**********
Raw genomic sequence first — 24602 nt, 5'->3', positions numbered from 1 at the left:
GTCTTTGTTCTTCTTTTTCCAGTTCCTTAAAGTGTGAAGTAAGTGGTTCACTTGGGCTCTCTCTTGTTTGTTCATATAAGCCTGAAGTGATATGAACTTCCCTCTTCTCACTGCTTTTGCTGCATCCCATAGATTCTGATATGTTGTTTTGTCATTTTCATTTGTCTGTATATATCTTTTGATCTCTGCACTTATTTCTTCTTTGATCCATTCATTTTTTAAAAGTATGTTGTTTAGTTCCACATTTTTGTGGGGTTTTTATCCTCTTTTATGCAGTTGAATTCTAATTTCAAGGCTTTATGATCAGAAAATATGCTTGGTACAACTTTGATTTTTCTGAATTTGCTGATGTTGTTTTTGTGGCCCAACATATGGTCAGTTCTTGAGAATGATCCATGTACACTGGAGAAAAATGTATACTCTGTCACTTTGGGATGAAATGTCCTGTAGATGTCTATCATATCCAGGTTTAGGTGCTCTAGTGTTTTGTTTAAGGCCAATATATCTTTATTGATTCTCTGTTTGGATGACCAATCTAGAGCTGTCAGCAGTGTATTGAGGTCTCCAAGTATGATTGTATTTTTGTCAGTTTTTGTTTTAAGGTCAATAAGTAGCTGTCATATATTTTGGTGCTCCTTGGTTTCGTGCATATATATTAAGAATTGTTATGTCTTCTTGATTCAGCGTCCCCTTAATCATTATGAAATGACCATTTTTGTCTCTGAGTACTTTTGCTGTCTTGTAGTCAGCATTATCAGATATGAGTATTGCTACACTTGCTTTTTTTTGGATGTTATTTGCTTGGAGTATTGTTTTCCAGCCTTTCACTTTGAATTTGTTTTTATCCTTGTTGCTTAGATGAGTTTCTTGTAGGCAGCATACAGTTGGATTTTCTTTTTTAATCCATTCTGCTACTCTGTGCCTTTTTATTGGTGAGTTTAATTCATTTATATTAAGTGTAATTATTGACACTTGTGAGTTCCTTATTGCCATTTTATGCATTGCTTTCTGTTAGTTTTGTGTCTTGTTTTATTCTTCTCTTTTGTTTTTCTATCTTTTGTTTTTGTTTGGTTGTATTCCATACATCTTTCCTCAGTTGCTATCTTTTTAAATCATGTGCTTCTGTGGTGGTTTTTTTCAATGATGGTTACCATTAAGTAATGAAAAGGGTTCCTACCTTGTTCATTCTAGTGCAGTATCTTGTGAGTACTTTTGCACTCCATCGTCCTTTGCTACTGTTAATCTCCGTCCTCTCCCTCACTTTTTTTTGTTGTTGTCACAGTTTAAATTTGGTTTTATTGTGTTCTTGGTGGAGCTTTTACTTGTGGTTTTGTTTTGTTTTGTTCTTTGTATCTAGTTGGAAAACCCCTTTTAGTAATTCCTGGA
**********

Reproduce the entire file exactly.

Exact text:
Raw genomic sequence first — 24602 nt, 5'->3', positions numbered from 1 at the left:
GTCTTTGTTCTTCTTTTTCCAGTTCCTTAAAGTGTGAAGTAAGTGGTTCACTTGGGCTCTCTCTTGTTTGTTCATATAAGCCTGAAGTGATATGAACTTCCCTCTTCTCACTGCTTTTGCTGCATCCCATAGATTCTGATATGTTGTTTTGTCATTTTCATTTGTCTGTATATATCTTTTGATCTCTGCACTTATTTCTTCTTTGATCCATTCATTTTTTAAAAGTATGTTGTTTAGTTCCACATTTTTGTGGGGTTTTTATCCTCTTTTATGCAGTTGAATTCTAATTTCAAGGCTTTATGATCAGAAAATATGCTTGGTACAACTTTGATTTTTCTGAATTTGCTGATGTTGTTTTTGTGGCCCAACATATGGTCAGTTCTTGAGAATGATCCATGTACACTGGAGAAAAATGTATACTCTGTCACTTTGGGATGAAATGTCCTGTAGATGTCTATCATATCCAGGTTTAGGTGCTCTAGTGTTTTGTTTAAGGCCAATATATCTTTATTGATTCTCTGTTTGGATGACCAATCTAGAGCTGTCAGCAGTGTATTGAGGTCTCCAAGTATGATTGTATTTTTGTCAGTTTTTGTTTTAAGGTCAATAAGTAGCTGTCATATATTTTGGTGCTCCTTGGTTTCGTGCATATATATTAAGAATTGTTATGTCTTCTTGATTCAGCGTCCCCTTAATCATTATGAAATGACCATTTTTGTCTCTGAGTACTTTTGCTGTCTTGTAGTCAGCATTATCAGATATGAGTATTGCTACACTTGCTTTTTTTTGGATGTTATTTGCTTGGAGTATTGTTTTCCAGCCTTTCACTTTGAATTTGTTTTTATCCTTGTTGCTTAGATGAGTTTCTTGTAGGCAGCATACAGTTGGATTTTCTTTTTTAATCCATTCTGCTACTCTGTGCCTTTTTATTGGTGAGTTTAATTCATTTATATTAAGTGTAATTATTGACACTTGTGAGTTCCTTATTGCCATTTTATGCATTGCTTTCTGTTAGTTTTGTGTCTTGTTTTATTCTTCTCTTTTGTTTTTCTATCTTTTGTTTTTGTTTGGTTGTATTCCATACATCTTTCCTCAGTTGCTATCTTTTTAAATCATGTGCTTCTGTGGTGGTTTTTTTCAATGATGGTTACCATTAAGTAATGAAAAGGGTTCCTACCTTGTTCATTCTAGTGCAGTATCTTGTGAGTACTTTTGCACTCCATCGTCCTTTGCTACTGTTAATCTCCGTCCTCTCCCTCACTTTTTTTTGTTGTTGTCACAGTTTAAATTTGGTTTTATTGTGTTCTTGGTGGAGCTTTTACTTGTGGTTTTGTTTTGTTTTGTTCTTTGTATCTAGTTGGAAAACCCCTTTTAGTAATTCCTGGA